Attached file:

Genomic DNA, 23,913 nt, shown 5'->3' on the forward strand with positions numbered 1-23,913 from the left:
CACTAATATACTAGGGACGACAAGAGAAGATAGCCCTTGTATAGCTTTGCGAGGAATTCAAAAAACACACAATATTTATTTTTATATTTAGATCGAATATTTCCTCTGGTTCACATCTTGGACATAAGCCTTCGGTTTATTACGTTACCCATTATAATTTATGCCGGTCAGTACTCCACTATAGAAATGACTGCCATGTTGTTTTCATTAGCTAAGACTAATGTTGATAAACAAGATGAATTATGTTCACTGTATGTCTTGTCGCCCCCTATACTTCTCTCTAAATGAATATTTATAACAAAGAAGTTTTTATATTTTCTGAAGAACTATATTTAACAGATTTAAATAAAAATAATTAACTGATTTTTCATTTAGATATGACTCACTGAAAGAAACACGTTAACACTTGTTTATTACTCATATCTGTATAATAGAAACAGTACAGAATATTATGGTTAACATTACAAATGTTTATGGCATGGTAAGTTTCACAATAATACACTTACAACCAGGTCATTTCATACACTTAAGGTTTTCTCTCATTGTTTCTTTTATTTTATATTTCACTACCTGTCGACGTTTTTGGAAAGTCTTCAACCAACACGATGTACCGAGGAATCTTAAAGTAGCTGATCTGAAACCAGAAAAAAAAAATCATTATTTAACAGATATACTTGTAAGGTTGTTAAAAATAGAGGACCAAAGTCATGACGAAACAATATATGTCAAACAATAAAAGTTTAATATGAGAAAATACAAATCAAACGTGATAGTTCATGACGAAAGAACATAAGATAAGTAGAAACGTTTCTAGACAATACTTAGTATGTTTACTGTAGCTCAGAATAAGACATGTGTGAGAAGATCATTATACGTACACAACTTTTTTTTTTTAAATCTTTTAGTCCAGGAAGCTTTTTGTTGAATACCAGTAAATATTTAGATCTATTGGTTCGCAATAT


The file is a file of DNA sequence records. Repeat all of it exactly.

Genomic DNA, 23,913 nt, shown 5'->3' on the forward strand with positions numbered 1-23,913 from the left:
CACTAATATACTAGGGACGACAAGAGAAGATAGCCCTTGTATAGCTTTGCGAGGAATTCAAAAAACACACAATATTTATTTTTATATTTAGATCGAATATTTCCTCTGGTTCACATCTTGGACATAAGCCTTCGGTTTATTACGTTACCCATTATAATTTATGCCGGTCAGTACTCCACTATAGAAATGACTGCCATGTTGTTTTCATTAGCTAAGACTAATGTTGATAAACAAGATGAATTATGTTCACTGTATGTCTTGTCGCCCCCTATACTTCTCTCTAAATGAATATTTATAACAAAGAAGTTTTTATATTTTCTGAAGAACTATATTTAACAGATTTAAATAAAAATAATTAACTGATTTTTCATTTAGATATGACTCACTGAAAGAAACACGTTAACACTTGTTTATTACTCATATCTGTATAATAGAAACAGTACAGAATATTATGGTTAACATTACAAATGTTTATGGCATGGTAAGTTTCACAATAATACACTTACAACCAGGTCATTTCATACACTTAAGGTTTTCTCTCATTGTTTCTTTTATTTTATATTTCACTACCTGTCGACGTTTTTGGAAAGTCTTCAACCAACACGATGTACCGAGGAATCTTAAAGTAGCTGATCTGAAACCAGAAAAAAAAAATCATTATTTAACAGATATACTTGTAAGGTTGTTAAAAATAGAGGACCAAAGTCATGACGAAACAATATATGTCAAACAATAAAAGTTTAATATGAGAAAATACAAATCAAACGTGATAGTTCATGACGAAAGAACATAAGATAAGTAGAAACGTTTCTAGACAATACTTAGTATGTTTACTGTAGCTCAGAATAAGACATGTGTGAGAAGATCATTATACGTACACAACTTTTTTTTTTTAAATCTTTTAGTCCAGGAAGCTTTTTGTTGAATACCAGTAAATATTTAGATCTATTGGTTCGCAATAT